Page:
This month my Heart to Horse box came quite late.  I wasn’t too sure that I was getting it. I checked my account in and it was there, but with no shipping information. Finally a few days later I received the shipping notification email.

They tell you that it typically ships around the 15th and often I receive it that day or the day after.  This month I was looking for it until the 21st.  I hope it’s worth the wait!



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A few days ago you were able to read about my first experience at Equine Affaire.  Yesterday I dove deeper into My 7 Most Memorable Vendors, and today I’d love to share my memorable clinicians.

As with yesterday I was unable to see everybody so this is in no way a ranking of “top” presentations.  Of the 13 presentations I DID get to attend these five stood out to me the most.

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If you missed yesterday’s novel about Equine Affaire, catch up by following this link. The article looks at my newcomer’s perspective as I attended my very first Equine Affaire.  It was a great time and I was able to catch three of the four days before returning home.  Since there’s so much to cover I only managed to cover a glimpse of the event yesterday.  Today I’m diving in a bit further to look at some of the vendors from the trade-show.  There must have been a couple hundred booths, and I made sure to walk by every single one.  I stopped at many and spoke with lots of people.

My list doesn’t rank the “top vendors” but from a personal standpoint these are the few that really stood out during my trip.  These vendors engaged with me and maybe I learned something or they might have simply impressed me.

When you’re finished reading about the vendors visit My 5 Most Memorable Clinicians at Equine Affaire 2017

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Monday this week I received a text that Blade was acting strange.  Not enough to be emergent but I should visit and take a look at some point during the day.  After a long night of work I got a few hours of sleep and went to check on him.  It had been raining so the horses were all inside staying dry and warm.  

Upon my arrival he greeted me with his usual kiss but I could tell he wasn’t right.  He wasn’t at his hay net eating but he’d eaten breakfast.  

One look and you can tell my poor man doesn’t feel well.

A temperature check revealed a fever of 102.7 so he got a gram of Bute but it didn’t do a whole lot.  He was able to nibble his hay but he was still clearly not well.  After 2 hours he parked out to urinate, struggled, and managed to get a small amount out.  After double checking his sheath (it was clean from a couple months prior) I called the vet.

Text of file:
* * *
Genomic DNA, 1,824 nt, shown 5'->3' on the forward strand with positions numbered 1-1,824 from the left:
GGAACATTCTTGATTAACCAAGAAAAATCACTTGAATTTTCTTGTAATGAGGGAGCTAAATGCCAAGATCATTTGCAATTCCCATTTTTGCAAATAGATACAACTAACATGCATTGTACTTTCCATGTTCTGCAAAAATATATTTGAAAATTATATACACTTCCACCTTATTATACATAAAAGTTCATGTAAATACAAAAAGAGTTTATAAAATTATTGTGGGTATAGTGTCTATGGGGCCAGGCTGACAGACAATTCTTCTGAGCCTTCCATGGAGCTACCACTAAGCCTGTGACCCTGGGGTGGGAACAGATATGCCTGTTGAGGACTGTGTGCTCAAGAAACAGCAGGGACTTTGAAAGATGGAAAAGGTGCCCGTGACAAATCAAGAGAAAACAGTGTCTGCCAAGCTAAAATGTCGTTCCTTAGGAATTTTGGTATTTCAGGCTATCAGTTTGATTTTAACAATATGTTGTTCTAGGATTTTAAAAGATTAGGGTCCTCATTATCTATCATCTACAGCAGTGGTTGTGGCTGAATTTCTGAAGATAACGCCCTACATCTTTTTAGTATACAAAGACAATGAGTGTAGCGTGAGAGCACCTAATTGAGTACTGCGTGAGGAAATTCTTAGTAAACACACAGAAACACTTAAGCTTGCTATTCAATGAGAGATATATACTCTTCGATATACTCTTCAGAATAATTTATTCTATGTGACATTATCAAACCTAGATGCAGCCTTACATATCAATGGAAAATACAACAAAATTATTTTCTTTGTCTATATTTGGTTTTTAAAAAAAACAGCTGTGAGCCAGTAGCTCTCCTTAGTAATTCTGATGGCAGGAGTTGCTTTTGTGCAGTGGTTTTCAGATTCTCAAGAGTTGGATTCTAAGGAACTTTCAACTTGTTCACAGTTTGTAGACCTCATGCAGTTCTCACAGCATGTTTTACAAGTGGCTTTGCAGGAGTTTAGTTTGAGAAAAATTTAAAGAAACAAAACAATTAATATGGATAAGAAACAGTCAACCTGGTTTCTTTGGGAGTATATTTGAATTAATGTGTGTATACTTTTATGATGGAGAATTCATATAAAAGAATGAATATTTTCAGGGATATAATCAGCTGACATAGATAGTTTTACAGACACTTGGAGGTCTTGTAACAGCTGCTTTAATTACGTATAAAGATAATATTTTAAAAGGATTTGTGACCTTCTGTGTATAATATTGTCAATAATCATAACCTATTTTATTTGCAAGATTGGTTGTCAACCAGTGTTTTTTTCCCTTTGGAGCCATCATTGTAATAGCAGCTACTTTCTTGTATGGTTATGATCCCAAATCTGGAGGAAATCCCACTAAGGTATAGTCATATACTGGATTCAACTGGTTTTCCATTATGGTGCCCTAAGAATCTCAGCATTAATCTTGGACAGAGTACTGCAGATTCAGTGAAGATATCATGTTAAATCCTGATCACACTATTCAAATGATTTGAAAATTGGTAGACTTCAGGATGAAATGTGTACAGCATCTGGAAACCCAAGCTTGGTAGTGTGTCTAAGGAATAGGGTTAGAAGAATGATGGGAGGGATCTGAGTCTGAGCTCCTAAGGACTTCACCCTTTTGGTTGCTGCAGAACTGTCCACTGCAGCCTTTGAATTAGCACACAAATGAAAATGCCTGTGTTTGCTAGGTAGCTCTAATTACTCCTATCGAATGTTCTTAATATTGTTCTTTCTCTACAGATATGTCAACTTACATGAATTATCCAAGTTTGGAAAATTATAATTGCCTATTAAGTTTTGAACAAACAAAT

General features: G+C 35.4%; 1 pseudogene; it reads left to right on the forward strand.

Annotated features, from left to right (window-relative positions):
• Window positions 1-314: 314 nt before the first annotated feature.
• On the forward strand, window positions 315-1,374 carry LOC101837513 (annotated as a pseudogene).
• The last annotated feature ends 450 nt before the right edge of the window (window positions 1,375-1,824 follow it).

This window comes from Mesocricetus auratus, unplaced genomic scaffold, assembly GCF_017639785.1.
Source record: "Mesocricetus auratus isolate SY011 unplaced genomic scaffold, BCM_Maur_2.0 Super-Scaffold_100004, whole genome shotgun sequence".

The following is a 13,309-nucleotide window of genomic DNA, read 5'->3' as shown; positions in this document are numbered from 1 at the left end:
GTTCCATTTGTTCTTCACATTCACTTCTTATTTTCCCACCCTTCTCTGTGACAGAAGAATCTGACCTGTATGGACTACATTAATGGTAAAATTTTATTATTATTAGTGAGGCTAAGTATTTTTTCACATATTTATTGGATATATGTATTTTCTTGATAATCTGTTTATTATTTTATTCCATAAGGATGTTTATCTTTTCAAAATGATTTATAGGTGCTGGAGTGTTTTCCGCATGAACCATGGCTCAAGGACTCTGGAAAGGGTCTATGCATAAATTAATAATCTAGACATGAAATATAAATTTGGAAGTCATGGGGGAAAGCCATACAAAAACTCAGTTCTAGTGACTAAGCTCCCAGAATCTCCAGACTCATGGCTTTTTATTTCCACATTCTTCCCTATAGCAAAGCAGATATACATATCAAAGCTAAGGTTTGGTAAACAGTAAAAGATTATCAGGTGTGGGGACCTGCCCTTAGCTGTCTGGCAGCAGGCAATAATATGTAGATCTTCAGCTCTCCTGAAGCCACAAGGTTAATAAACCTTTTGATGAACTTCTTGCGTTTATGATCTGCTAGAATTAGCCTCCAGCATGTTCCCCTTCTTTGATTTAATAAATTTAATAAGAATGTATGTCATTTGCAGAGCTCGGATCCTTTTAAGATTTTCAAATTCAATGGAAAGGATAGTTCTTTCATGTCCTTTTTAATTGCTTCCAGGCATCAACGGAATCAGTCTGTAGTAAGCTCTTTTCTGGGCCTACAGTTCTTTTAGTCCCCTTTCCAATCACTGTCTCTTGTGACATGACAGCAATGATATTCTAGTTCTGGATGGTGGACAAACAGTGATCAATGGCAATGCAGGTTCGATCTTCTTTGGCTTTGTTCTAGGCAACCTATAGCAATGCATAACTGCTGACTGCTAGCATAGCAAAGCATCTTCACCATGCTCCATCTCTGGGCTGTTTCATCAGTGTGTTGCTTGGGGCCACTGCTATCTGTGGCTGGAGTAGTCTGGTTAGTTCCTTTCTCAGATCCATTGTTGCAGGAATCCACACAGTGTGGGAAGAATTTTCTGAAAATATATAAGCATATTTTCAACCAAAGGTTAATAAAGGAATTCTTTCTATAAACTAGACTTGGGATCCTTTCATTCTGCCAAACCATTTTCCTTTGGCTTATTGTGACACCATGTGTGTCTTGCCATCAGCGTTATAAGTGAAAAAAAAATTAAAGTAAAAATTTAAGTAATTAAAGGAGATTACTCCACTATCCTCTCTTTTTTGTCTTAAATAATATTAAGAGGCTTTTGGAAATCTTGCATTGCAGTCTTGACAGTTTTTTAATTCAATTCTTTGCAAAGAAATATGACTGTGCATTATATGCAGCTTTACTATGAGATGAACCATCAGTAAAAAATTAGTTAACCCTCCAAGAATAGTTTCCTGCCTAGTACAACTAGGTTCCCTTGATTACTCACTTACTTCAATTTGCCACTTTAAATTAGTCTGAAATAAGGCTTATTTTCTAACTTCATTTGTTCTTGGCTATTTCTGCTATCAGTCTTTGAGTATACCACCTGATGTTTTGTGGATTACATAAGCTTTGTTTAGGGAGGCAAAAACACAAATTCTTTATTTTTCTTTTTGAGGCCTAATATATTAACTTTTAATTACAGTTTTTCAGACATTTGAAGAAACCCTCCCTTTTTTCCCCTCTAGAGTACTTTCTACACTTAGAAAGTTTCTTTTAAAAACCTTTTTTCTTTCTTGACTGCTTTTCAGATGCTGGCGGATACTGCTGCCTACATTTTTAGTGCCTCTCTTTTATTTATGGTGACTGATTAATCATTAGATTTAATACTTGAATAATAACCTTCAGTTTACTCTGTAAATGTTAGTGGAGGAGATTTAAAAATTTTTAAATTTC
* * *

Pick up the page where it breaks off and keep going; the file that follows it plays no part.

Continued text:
A few hours and an IV of oxytetracycline later his temp was back down to 99.6. The complete blood count tests returned normal so the vet returned for two additional days to finish Blade’s antibiotic treatment with oxytet.  The fever has stayed down so far…

We believe him to have had a case of anaplasmosis, another disease carried by those repugnant creatures known as ticks.  While I’m glad he’s feeling better I felt rather guilty leaving yesterday morning for Equine Affaire.  Not only has Blade just drained my bank of a few hundred dollars but I won’t be there to keep an eye on him.  Fortunately I have amazing support from my barn family who’ve agreed to help monitor his temps.

That being said…

Day one of Equine Affaire was a success!  Since I was a youngster I’ve always wanted to attend this huge tradeshow but never had the oppprtunity.  This year I decided I would make it happen.

Although I will recap next week with deeper details and more pictures I wanted to recap some great highlights from today. 

Lets get “the bad” out of the way.  The leadership and organization of the parking leaves a lot to be desired.  There is very poor signage and the “rent a cops” were arrogant and rude to my friends with the trailer.

But once you’re here it’s great!

  • I met a miniature donkey breeder  (we hope to get one in the future)
  • I saw two of Margret Henkels clinics about myofascial release therapy.  The third is tomorrow. 
  • I had a great conversation with two great supplement companies and got a free trial of some supplements for Blade.
  • I watched a clinic with Chris Irwin and although his methods appeared odd at first he had a fantastic way of making sense of it.  We witnesses two horses transform and calm down.  He also had a very wonderful demeanor, and balanced his instruction of his riders with the presentation toward watchers very well.
  • The food all looks amazing!  So far we’ve stuck with the amazing, cheaper, and healthier food we brought but I’ll have to decide which of the delicious foods to buy here…the gyros are calling my name.

I’m sorry I don’t have names of vendors at the moment. I am writing from the darkness of the camper while the others are asleep (insomniac night shift worker dilemmas).  I took lots of photos and business cards so I promise to give a full rundown next week!

…you sometimes forget to eat.

I’m about to go Fighting the Fat Kid Within on you in this post because human health is equally as important as horse health.  We can’t do our horses any good if we’re not healthy.

True barn rats can tell you that time on the farm slips through your fingers worse than reins when you forget riding gloves on a hot day.  You arrive at the farm and before you know it six hours have gone by and you haven’t eaten anything and you’re lucky if you remembered water.


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